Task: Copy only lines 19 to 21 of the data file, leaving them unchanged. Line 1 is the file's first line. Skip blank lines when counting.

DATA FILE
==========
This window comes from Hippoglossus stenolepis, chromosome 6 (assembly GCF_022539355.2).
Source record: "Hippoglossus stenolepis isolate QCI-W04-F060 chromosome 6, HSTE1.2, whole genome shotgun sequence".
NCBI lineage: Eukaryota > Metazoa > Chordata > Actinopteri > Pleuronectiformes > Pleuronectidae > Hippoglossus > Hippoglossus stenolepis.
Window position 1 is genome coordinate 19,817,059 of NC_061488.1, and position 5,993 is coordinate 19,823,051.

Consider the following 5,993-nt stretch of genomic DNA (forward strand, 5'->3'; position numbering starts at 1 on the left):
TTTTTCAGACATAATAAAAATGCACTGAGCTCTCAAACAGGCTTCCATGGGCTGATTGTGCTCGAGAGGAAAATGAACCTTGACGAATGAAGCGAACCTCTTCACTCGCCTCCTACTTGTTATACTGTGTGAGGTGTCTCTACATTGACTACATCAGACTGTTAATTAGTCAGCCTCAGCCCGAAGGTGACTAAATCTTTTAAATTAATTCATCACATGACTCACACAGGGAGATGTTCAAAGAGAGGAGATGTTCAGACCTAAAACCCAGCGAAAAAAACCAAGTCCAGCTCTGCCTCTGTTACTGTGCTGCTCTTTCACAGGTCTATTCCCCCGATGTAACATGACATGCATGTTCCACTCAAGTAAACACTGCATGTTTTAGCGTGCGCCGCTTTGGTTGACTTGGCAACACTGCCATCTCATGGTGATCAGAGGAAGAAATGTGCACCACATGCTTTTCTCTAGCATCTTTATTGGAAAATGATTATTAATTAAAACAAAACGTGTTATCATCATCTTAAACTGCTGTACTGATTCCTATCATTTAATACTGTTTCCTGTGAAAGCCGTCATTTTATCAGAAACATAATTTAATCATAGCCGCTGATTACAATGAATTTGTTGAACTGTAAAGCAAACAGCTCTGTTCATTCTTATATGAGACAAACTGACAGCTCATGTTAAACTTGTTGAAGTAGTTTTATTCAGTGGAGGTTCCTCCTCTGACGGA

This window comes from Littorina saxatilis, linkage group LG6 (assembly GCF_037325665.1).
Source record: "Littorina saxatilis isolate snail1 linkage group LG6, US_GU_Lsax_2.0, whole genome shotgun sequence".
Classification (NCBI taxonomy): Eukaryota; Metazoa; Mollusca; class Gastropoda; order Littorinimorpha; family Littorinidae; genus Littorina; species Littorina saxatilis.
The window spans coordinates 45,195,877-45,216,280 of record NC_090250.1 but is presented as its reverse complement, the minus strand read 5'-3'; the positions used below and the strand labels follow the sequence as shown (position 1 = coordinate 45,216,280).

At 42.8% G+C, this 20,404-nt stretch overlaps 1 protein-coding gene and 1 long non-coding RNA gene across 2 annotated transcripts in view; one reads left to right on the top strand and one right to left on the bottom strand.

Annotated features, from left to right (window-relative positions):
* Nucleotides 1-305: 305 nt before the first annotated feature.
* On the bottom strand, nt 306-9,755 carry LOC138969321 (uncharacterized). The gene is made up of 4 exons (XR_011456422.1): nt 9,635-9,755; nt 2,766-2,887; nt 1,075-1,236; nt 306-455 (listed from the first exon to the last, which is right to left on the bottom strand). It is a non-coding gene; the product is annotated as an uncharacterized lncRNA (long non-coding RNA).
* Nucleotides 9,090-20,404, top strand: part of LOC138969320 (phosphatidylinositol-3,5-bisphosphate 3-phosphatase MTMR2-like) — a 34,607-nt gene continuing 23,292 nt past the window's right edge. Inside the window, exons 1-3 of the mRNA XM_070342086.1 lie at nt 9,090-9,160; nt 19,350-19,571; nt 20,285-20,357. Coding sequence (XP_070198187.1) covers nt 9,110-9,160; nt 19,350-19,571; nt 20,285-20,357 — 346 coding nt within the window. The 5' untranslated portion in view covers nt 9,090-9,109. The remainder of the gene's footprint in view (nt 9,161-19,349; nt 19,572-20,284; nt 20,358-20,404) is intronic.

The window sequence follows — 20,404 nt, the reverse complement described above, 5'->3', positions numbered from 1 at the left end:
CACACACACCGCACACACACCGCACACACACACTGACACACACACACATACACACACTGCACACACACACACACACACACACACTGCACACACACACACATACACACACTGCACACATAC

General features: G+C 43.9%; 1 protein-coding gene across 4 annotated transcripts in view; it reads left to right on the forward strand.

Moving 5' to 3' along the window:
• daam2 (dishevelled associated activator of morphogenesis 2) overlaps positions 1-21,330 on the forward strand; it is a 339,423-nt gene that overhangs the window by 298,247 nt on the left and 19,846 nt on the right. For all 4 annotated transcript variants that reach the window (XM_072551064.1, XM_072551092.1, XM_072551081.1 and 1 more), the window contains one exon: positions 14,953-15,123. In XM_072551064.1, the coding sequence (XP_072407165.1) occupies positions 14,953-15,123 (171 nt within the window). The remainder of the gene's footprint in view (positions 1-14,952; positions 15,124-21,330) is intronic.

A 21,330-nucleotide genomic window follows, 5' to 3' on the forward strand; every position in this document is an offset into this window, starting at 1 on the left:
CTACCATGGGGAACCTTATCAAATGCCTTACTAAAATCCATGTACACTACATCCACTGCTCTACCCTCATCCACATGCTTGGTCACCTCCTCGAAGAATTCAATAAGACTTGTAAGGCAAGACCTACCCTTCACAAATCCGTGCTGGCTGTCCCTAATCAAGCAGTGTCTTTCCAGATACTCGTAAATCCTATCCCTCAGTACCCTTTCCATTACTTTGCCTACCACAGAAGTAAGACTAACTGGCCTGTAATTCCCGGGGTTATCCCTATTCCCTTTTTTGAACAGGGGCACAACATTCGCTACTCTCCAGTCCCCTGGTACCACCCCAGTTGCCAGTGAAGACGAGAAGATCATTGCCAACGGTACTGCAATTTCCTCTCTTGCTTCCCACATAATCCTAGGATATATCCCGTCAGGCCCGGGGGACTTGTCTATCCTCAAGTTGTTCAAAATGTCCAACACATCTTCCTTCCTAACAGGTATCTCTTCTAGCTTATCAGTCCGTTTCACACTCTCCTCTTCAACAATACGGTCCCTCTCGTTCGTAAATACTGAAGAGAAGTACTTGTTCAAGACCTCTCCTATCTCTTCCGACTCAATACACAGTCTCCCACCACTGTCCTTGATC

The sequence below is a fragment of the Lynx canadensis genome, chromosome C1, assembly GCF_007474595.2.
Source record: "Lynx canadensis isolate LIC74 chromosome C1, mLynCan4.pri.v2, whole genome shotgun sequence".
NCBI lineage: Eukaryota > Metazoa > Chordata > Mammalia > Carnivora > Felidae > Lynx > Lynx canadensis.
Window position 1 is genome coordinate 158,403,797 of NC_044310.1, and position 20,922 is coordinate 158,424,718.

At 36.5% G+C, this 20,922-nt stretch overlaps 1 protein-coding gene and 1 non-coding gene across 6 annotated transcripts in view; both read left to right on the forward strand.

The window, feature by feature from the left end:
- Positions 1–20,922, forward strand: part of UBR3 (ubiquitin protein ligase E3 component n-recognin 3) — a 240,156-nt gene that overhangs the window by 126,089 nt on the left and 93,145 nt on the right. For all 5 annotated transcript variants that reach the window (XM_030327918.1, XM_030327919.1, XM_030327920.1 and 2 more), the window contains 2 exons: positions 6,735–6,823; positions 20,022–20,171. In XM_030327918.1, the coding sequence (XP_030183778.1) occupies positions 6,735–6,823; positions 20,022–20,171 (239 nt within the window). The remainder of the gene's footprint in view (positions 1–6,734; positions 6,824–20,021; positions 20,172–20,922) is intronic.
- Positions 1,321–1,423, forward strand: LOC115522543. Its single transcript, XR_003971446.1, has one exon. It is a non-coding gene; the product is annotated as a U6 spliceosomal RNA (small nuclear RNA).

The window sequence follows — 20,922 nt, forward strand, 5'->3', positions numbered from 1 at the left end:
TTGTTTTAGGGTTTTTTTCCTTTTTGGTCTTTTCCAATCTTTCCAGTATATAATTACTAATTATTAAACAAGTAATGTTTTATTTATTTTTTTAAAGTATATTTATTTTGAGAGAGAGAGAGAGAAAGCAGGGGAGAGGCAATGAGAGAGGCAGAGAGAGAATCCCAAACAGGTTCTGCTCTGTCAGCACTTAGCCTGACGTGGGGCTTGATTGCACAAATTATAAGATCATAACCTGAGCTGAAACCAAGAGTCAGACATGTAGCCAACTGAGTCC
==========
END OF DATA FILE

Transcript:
Moving 5' to 3' along the window:
• daam2 (dishevelled associated activator of morphogenesis 2) overlaps positions 1-21,330 on the forward strand; it is a 339,423-nt gene that overhangs the window by 298,247 nt on the left and 19,846 nt on the right. For all 4 annotated transcript variants that reach the window (XM_072551064.1, XM_072551092.1, XM_072551081.1 and 1 more), the window contains one exon: positions 14,953-15,123. In XM_072551064.1, the coding sequence (XP_072407165.1) occupies positions 14,953-15,123 (171 nt within the window). The remainder of the gene's footprint in view (positions 1-14,952; positions 15,124-21,330) is intronic.

A 21,330-nucleotide genomic window follows, 5' to 3' on the forward strand; every position in this document is an offset into this window, starting at 1 on the left: